Indeed, just a few days ago, a friend linked to a statement that she liked – please, God, no more statements – and because it was slightly to the left of my own view, I went into a depressive spiral, feeling betrayed, unseen, alone, and isolated. This spiraled into despair and rage that lasted for over a day. (Ask my husband – this is an understatement, not an exaggeration.) All this from one friend recommending a single statement, one straw breaking this brittle camel’s back.
We are in a profoundly nasty moment, and though my personal emotional suffering matters not one iota compared with what a Palestinian in Gaza or a mourner in Israel is experiencing, I can report that I don’t remember anything like this in contentious moments of the past.
Can we do better? I don’t know. Just as the roots of the conflict are deep, so are the roots of our polarization. Jews, especially progressive ones, have just watched the largest massacre of Jewish people since the Holocaust go unremarked-upon or even cheered by the same “allies” with whom we have marched for decades – allies who, within one week, pivoted to accusing the Jewish state of genocide. Meanwhile, progressives in solidarity with Palestine are watching as the United States funds and applauds a military campaign that is killing thousands of innocent people – and with Jewish organizations shouting antisemitism every time an activist tries to protest that fact or even call for a ceasefire (which, for the record, is obviously not antisemitic). These are not wounds that will simply go away.
Personally, what’s worked for me has been to stay broken-hearted, instead of enraged. And there, I have found community. My people are the other broken-hearted people, the ambivalent people. I have friends who are supportive of the military operation, friends who have been arrested for opposing it, Zionist friends and anti-Zionist friends. But our political differences are secondary. What’s primary is that we feel the agony of this moment and abhor the surety of slogans and self-righteousness.
From that emotional source, I’ve found, has come an aversion to the extreme language that is so prevalent right now, from the dehumanization of Palestinians on the right to the “river to the sea” language on the Left. (Yes, that phrase may be meant as some peaceful, aspirational hope, but for over fifty years it has been a call to militarily annihilate Israel, including by Hamas. That is genocide, and to use such vague language in intolerable.)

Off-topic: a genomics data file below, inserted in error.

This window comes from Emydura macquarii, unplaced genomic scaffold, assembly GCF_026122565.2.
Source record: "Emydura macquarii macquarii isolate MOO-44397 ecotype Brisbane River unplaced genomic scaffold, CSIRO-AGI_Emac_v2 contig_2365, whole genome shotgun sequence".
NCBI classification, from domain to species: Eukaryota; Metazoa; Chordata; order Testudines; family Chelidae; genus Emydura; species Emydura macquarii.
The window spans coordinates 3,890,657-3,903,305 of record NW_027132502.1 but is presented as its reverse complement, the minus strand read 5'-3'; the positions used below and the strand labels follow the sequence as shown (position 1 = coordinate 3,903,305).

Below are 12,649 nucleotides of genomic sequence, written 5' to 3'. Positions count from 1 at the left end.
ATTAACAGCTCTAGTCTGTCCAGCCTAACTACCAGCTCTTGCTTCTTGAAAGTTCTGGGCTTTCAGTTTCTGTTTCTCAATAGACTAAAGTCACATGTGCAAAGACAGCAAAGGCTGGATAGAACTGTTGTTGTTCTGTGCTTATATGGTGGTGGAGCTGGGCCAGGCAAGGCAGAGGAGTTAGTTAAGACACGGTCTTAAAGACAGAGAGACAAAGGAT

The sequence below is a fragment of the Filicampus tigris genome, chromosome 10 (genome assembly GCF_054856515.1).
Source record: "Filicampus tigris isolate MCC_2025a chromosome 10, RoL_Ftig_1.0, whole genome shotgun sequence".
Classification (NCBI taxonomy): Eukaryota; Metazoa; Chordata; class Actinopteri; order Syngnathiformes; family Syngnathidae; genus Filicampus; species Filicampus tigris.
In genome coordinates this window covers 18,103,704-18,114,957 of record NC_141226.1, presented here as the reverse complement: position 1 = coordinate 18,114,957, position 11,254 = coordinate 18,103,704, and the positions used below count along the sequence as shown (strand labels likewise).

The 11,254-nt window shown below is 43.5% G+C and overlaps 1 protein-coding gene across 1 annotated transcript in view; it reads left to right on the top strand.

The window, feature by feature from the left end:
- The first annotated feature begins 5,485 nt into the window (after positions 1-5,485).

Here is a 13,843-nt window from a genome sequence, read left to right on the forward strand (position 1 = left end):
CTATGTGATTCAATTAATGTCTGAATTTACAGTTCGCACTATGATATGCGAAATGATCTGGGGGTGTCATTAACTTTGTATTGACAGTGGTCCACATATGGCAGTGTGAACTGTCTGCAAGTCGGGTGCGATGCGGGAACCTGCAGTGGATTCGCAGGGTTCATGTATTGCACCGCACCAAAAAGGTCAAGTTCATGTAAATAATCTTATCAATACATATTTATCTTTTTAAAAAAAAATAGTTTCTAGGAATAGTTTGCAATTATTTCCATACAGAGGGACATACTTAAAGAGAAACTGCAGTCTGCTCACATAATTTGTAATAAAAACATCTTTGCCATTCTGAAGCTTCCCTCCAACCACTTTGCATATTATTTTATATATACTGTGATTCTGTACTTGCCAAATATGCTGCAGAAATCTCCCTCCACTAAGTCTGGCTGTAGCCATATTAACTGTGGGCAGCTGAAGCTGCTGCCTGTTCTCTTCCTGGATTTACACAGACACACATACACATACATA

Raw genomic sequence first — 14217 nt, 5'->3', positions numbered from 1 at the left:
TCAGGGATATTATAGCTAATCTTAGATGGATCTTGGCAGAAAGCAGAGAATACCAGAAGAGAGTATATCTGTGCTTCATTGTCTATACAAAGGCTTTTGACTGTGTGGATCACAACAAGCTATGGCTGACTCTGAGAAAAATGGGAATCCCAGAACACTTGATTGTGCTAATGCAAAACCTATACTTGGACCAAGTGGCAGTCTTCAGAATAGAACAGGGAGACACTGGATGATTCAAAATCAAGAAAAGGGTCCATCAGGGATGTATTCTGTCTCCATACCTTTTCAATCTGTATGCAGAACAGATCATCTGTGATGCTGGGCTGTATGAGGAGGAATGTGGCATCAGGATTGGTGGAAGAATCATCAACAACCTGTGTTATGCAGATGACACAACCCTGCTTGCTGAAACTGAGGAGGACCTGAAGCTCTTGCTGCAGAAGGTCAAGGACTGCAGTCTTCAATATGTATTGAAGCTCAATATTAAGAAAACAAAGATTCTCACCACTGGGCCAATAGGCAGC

And I’ve formed an intense distrust of anyone who has simple answers and blame for only one side. There is no simple solution to this conflict, and both sides have plenty of tragedies. Both sides have people responsible for this tragedy, and more innocent people caught in the middle of it. This isn’t to say we shouldn’t stand up for what we believe in. But we can stay true to our moral values without preaching them like fundamentalists.
We’re being awful to each other because we’re hurting. I wonder, in the moment before pain ferments into rage, if there might be a chance for compassion to emerge.
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Meanwhile, I do have something to celebrate:
I’m quite excited that my first book of fiction is soon to be published. I’ll share more about it in this newsletter soon, but in the meantime here’s the link to register for the free online launch event. And here’s a link to the book page on my website where you can find out more about this bizarre little creation of mine, and pre-order a copy. My publisher is setting up book tour dates now, so please be in touch with me if you’d like to arrange one.